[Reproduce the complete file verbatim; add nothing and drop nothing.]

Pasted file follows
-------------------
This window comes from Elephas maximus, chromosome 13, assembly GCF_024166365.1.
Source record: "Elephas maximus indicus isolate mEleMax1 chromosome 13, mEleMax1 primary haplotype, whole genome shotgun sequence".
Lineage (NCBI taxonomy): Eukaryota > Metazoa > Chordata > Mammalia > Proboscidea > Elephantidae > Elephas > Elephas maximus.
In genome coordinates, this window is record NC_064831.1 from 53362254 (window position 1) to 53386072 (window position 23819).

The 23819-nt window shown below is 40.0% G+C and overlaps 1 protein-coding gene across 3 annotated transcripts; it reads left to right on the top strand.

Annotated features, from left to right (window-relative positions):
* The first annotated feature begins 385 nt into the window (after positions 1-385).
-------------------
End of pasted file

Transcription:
This window comes from Elephas maximus, chromosome 13, assembly GCF_024166365.1.
Source record: "Elephas maximus indicus isolate mEleMax1 chromosome 13, mEleMax1 primary haplotype, whole genome shotgun sequence".
Lineage (NCBI taxonomy): Eukaryota > Metazoa > Chordata > Mammalia > Proboscidea > Elephantidae > Elephas > Elephas maximus.
In genome coordinates, this window is record NC_064831.1 from 53362254 (window position 1) to 53386072 (window position 23819).

The 23819-nt window shown below is 40.0% G+C and overlaps 1 protein-coding gene across 3 annotated transcripts; it reads left to right on the top strand.

Annotated features, from left to right (window-relative positions):
* The first annotated feature begins 385 nt into the window (after positions 1-385).